This is a short guided practice that I consider to be martial arts training for emotional resilience. Exercise attention and feeling capacity as though it’s a muscle.
Podcast | Now-ness
Strategy and quick practice to consistently drop into greater self-awareness throughout the day – have more calm, focus and authority over your emotions throughout the day. This is basically the essentials of mindfulness packed into 10 minutes or so.
A game-changing in-the-moment mindfulness practice that will allow us to meet the reactions we have with the kindness and support of a good friend.
A core discussion on mindfulness and service. The straight essentials to implement mindfulness into your service life and watch it transform. And a deep look at one of the most important things to understand with our practice: the struggles with mindfulness are valuable, mindful growth experiences.
Tap into the the wisdom, humanity and academic rigor of Andy Lee, founder of the legendary mindfulness program at Aetna Health. Now on a mission to help organizations weave mindfulness into its culture, we discuss the challenges and profound possibility of these practices to transform the workplace.
About the service skills you most need but aren’t taught. Ones I’ve gathered from years of learning and travel and my upcoming course that will distill them into practices and principles that any service-oriented person can use.
Realize how moments of crisis like are something you’ve been training your whole life for – through every opportunity you’ve taken to pay attention, be compassionate, understand things better, and choose to de-escalate rather than react.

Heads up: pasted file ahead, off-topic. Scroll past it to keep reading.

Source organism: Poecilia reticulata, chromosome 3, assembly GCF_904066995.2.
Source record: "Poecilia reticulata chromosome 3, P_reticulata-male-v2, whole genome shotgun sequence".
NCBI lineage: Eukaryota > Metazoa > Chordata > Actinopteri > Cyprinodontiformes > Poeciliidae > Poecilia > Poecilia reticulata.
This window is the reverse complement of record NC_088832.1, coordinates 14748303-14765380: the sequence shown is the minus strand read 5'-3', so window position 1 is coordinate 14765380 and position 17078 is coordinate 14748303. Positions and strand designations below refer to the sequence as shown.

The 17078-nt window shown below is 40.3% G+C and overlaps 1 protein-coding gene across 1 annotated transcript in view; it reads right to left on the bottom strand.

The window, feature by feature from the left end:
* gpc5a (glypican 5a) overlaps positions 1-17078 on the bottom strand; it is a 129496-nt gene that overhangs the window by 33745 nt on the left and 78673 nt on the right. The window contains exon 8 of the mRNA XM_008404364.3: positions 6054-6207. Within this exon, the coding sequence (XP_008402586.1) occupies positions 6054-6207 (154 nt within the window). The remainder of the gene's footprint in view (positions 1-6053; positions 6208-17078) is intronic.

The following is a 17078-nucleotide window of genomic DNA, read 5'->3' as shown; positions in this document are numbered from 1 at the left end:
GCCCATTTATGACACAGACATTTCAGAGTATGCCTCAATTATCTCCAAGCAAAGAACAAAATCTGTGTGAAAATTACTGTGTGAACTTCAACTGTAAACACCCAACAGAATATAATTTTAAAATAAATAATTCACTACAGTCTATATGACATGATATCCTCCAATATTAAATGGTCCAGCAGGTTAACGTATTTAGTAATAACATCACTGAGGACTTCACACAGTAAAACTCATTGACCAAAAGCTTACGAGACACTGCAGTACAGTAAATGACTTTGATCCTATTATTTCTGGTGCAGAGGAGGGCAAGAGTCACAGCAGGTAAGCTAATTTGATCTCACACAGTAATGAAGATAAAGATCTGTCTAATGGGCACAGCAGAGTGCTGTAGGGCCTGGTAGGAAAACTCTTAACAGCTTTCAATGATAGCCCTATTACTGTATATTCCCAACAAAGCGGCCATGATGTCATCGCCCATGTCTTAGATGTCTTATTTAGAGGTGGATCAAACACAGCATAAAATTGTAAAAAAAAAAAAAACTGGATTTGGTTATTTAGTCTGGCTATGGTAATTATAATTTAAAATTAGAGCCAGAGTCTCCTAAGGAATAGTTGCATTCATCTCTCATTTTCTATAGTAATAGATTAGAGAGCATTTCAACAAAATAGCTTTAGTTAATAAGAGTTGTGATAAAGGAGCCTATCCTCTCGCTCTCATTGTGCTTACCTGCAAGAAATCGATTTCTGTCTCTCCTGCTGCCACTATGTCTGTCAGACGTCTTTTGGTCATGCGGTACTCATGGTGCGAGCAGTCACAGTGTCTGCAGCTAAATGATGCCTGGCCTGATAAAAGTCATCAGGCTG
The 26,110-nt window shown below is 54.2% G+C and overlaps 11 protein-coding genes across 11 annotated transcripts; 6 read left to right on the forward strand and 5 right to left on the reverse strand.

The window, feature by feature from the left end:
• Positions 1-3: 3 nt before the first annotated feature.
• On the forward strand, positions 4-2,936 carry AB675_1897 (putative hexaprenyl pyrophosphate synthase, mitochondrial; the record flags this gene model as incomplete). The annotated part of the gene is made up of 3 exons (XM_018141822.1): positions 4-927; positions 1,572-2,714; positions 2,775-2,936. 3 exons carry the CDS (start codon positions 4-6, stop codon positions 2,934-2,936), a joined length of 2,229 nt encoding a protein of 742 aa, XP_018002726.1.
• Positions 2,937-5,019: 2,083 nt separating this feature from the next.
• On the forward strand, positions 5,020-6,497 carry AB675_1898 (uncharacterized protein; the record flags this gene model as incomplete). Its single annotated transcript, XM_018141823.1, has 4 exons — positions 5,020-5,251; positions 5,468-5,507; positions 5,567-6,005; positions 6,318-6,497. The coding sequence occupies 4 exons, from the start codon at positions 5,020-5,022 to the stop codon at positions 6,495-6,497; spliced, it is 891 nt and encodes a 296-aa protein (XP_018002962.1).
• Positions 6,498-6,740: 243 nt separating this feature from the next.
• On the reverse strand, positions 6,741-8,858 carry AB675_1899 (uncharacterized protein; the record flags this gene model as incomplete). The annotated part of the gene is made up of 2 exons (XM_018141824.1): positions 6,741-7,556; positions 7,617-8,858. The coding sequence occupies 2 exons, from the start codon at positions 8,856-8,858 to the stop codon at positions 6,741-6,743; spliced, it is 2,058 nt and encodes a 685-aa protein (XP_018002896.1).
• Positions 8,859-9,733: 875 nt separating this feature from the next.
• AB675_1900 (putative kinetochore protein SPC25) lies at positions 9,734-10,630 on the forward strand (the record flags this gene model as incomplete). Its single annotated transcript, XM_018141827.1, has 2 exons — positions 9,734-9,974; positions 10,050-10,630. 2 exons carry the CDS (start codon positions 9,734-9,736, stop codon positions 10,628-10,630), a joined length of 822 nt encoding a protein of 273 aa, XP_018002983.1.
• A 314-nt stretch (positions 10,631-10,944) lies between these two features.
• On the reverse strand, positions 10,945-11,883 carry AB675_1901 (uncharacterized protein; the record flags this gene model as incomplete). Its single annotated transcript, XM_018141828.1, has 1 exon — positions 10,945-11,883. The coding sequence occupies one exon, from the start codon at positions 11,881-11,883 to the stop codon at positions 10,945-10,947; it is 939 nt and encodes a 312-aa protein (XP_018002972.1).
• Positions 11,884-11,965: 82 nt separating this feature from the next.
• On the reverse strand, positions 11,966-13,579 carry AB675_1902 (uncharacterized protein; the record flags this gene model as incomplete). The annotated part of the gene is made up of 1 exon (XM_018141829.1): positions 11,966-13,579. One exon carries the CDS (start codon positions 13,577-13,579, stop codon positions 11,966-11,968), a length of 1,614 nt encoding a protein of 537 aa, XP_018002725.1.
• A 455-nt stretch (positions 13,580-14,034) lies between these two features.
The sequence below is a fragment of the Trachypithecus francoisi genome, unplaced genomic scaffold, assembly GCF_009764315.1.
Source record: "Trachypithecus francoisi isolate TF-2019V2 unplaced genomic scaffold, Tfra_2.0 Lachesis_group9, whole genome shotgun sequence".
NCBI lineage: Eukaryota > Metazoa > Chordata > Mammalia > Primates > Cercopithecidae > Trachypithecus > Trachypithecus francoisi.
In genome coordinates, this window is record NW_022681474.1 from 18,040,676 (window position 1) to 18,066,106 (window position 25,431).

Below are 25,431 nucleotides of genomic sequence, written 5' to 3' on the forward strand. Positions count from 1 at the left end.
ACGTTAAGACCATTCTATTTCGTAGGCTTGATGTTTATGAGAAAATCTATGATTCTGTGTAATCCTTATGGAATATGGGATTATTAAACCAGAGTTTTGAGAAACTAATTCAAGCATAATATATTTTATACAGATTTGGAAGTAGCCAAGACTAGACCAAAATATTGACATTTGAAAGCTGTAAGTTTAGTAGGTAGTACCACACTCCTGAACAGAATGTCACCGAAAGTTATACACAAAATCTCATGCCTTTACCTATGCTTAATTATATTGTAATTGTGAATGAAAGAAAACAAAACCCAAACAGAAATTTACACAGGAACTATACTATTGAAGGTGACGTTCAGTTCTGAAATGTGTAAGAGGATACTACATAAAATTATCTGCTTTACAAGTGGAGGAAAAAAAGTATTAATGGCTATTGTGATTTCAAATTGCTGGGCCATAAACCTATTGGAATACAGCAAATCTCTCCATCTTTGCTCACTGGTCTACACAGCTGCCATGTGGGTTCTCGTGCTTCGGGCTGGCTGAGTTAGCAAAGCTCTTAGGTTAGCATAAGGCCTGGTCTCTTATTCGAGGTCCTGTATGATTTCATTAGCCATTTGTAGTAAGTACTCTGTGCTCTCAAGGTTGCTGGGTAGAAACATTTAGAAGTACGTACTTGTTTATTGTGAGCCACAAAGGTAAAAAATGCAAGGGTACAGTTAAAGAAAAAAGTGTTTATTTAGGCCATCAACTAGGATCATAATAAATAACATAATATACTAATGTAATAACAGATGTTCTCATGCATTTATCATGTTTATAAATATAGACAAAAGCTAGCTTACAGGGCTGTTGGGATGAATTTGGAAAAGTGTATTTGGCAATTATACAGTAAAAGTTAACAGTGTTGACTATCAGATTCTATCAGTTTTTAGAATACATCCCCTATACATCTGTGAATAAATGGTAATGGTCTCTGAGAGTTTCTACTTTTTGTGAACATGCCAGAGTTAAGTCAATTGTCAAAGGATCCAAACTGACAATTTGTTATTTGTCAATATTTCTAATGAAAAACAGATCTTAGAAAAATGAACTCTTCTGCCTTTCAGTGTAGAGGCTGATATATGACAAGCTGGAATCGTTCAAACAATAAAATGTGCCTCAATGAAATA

True service comes from the inside out. Within you is a still, wise, and infinitely broad awareness that can anchor you in the most chaotic of situations. Learn to access this “Buddha self” and remain tethered to it regardless of what the rest of your mind is doing.
Happy 2020! The podcast is starting off the year with a very special interview on the transformative power of mindful communication. Truly listening, understanding, and speaking to what’s really needed can make the humblest of interactions feel truly alive. And my discussion with Oren Jay Sofer, the subject’s most definitive voice, was bursting with such aliveness at every moment. So many insights. So much value.
It’s the podcast’s 50th episode anniversary so I am discussing principles to take your service mindset to the next level – and it involves a starting from an open, unbiased perspective. The Zen principle of “The Beginner’s Mind” involves a sort of “wise innocence” that allows maximum readiness, learning and growth from any given moment without abandoning all the knowledge and skill you’ve developed over the years.
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Training | Coaching.